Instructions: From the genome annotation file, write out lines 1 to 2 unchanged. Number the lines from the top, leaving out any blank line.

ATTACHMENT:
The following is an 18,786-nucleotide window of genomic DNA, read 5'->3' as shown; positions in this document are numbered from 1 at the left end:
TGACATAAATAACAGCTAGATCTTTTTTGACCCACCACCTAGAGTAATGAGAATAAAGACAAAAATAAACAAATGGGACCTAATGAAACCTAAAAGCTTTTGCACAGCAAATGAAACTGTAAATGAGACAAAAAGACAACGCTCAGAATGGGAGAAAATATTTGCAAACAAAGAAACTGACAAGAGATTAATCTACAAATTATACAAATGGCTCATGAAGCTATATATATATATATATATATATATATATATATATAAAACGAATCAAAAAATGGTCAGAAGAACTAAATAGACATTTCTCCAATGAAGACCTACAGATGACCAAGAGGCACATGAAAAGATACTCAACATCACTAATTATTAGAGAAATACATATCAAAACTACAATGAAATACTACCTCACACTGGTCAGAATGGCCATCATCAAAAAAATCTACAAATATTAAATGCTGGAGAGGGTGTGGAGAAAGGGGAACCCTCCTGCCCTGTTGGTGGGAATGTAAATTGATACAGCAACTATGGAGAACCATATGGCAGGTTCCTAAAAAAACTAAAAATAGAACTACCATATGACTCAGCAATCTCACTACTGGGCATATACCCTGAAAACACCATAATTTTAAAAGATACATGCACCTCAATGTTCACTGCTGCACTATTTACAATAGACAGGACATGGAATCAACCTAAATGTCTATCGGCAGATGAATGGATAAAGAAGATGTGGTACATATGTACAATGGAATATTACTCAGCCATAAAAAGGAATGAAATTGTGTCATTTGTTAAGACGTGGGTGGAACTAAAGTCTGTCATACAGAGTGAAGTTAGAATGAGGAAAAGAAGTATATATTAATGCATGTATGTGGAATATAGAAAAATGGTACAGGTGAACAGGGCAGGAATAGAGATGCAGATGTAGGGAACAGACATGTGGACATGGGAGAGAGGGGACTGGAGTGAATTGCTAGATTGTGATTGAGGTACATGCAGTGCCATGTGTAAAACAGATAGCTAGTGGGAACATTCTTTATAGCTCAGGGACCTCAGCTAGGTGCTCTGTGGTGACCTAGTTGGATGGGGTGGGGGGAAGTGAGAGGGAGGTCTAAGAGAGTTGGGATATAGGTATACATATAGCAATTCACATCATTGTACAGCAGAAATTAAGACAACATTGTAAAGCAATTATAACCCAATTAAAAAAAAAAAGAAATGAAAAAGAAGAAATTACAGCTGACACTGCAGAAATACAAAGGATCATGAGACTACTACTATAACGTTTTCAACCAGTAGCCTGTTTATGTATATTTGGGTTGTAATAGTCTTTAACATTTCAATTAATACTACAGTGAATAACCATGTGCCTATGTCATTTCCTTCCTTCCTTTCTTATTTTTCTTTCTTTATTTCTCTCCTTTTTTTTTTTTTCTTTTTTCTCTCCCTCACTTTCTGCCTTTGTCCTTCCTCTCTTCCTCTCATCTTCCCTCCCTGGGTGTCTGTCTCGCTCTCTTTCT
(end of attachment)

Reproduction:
The following is an 18,786-nucleotide window of genomic DNA, read 5'->3' as shown; positions in this document are numbered from 1 at the left end:
TGACATAAATAACAGCTAGATCTTTTTTGACCCACCACCTAGAGTAATGAGAATAAAGACAAAAATAAACAAATGGGACCTAATGAAACCTAAAAGCTTTTGCACAGCAAATGAAACTGTAAATGAGACAAAAAGACAACGCTCAGAATGGGAGAAAATATTTGCAAACAAAGAAACTGACAAGAGATTAATCTACAAATTATACAAATGGCTCATGAAGCTATATATATATATATATATATATATATATATATATAAAACGAATCAAAAAATGGTCAGAAGAACTAAATAGACATTTCTCCAATGAAGACCTACAGATGACCAAGAGGCACATGAAAAGATACTCAACATCACTAATTATTAGAGAAATACATATCAAAACTACAATGAAATACTACCTCACACTGGTCAGAATGGCCATCATCAAAAAAATCTACAAATATTAAATGCTGGAGAGGGTGTGGAGAAAGGGGAACCCTCCTGCCCTGTTGGTGGGAATGTAAATTGATACAGCAACTATGGAGAACCATATGGCAGGTTCCTAAAAAAACTAAAAATAGAACTACCATATGACTCAGCAATCTCACTACTGGGCATATACCCTGAAAACACCATAATTTTAAAAGATACATGCACCTCAATGTTCACTGCTGCACTATTTACAATAGACAGGACATGGAATCAACCTAAATGTCTATCGGCAGATGAATGGATAAAGAAGATGTGGTACATATGTACAATGGAATATTACTCAGCCATAAAAAGGAATGAAATTGTGTCATTTGTTAAGACGTGGGTGGAACTAAAGTCTGTCATACAGAGTGAAGTTAGAATGAGGAAAAGAAGTATATATTAATGCATGTATGTGGAATATAGAAAAATGGTACAGGTGAACAGGGCAGGAATAGAGATGCAGATGTAGGGAACAGACATGTGGACATGGGAGAGAGGGGACTGGAGTGAATTGCTAGATTGTGATTGAGGTACATGCAGTGCCATGTGTAAAACAGATAGCTAGTGGGAACATTCTTTATAGCTCAGGGACCTCAGCTAGGTGCTCTGTGGTGACCTAGTTGGATGGGGTGGGGGGAAGTGAGAGGGAGGTCTAAGAGAGTTGGGATATAGGTATACATATAGCAATTCACATCATTGTACAGCAGAAATTAAGACAACATTGTAAAGCAATTATAACCCAATTAAAAAAAAAAAGAAATGAAAAAGAAGAAATTACAGCTGACACTGCAGAAATACAAAGGATCATGAGACTACTACTATAACGTTTTCAACCAGTAGCCTGTTTATGTATATTTGGGTTGTAATAGTCTTTAACATTTCAATTAATACTACAGTGAATAACCATGTGCCTATGTCATTTCCTTCCTTCCTTTCTTATTTTTCTTTCTTTATTTCTCTCCTTTTTTTTTTTTTCTTTTTTCTCTCCCTCACTTTCTGCCTTTGTCCTTCCTCTCTTCCTCTCATCTTCCCTCCCTGGGTGTCTGTCTCGCTCTCTTTCT